All Americans value the freedom of speech and the freedom of the press, and I believe this is essential for our continued way of life. But with this freedom comes responsibility. That responsibility has been abdicated here by some in the media and some in the government.
I learned a couple things. The government can do to you whatever they want. They can break the laws, federal laws, as they see fit... You can't turn laws on and off as you deem fit.
I have had nothing to do in any way, shape or form with the mailing of these anthrax letters, and it is extremely wrong for anyone to contend or suggest that I have.
The next day I was put on paid leave from my new job at Louisiana State University. This is very painful to me, though once again I understand the circumstances in which my employers find themselves in light of these actions taken against me.
All Americans value the freedom of speech and the freedom of the press, and I believe this is essential for our continued way of life. But with this freedom comes responsibility.
After eight months of one of the most intensive public and private investigations in American history, no one - no one - has come up with a shred of evidence that I had anything to do with the anthrax letters. I have never worked with anthrax. I know nothing about this matter.
In due course, following an additional debriefing, the FBI confirmed to me and to my former counsel, Tom Carter, that I was not a suspect in this case. I assumed that my involvement in the investigation was over.
And indeed, last week, the FBI executed a search warrant on my residence. This happened one day after my attorneys had left a message on the lead FBI investigator's voice mail confirming my continued readiness to answer questions and otherwise cooperate.
I am extremely proud of my service with the government and my efforts to help safeguard public health and protect our country against the scourge of offensive biological warfare.
But I am just as appalled that my experience, knowledge, dedication and service relative to defending the United States against biological warfare has been turned against me in connection with the search for the anthrax killer.
As a scientist in the field of biological warfare defense, I have never had any reservations whatsoever about helping the anthrax investigation in any way that I could.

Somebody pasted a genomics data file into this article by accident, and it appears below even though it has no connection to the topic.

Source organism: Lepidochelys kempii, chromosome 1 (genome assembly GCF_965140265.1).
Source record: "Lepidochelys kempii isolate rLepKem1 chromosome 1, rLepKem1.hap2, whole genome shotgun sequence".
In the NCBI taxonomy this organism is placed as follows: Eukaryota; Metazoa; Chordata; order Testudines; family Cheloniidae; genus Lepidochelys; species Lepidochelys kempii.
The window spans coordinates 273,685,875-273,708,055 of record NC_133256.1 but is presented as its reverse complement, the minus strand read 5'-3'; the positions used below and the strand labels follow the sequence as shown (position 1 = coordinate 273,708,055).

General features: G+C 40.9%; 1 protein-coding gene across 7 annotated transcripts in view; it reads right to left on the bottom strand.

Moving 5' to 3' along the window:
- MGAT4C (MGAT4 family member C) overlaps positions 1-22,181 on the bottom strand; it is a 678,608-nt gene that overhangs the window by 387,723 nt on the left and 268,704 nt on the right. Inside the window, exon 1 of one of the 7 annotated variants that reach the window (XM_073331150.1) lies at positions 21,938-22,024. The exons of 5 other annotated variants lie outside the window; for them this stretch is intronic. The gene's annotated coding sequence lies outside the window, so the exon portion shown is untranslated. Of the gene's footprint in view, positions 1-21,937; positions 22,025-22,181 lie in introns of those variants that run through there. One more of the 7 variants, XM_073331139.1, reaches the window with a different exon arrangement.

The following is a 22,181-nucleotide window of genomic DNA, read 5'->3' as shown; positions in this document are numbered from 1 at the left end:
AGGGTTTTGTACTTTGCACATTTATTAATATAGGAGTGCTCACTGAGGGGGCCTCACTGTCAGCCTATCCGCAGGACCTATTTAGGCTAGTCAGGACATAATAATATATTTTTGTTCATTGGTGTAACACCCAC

After reviewing the polygraph charts in private, the polygraph examiner told me that I had passed and that he believed I had nothing to do with the anthrax letters.
So I was surprised at the notion that I might have brought anthrax to my home, and would have been even amused if it was not for the fact that this matter is so grave and serious.
I don't know Dr. Rosenberg. I have never met her, I have never spoken or corresponded with this woman. And to my knowledge, she is ignorant of my work and background except in the very broadest of terms.
I am a loyal American. I am extremely proud of the work I have done for the United States and for my country and her people. I expect to be treated as such by the representatives of my government and those who report its work.
I especially object to having my character assassinated by reference to events from my past which bear absolutely no relationship to the question of who the anthrax killer is.
I acknowledge the right of the authorities and the press to satisfy themselves as to whether I am the anthrax mailer. This does not, however, give them the right to smear me and gratuitously make a wasteland of my life in the process. I will not be railroaded.
Is the Justice Department incapable of regulating itself? Without strong regulation, the privileges we give them to investigate us, to conduct their normal anti-crime things, can spiral out of control.
I want to look my fellow Americans directly in the eye and declare to them, 'I am not the anthrax killer.' I know nothing about the anthrax attacks. I had absolutely nothing to do with this terrible crime.
Whether we're at war or have been attacked, the foundation of society is that you hold to the laws in place. I used to be somebody that trusted the government. Now I really don't trust anything.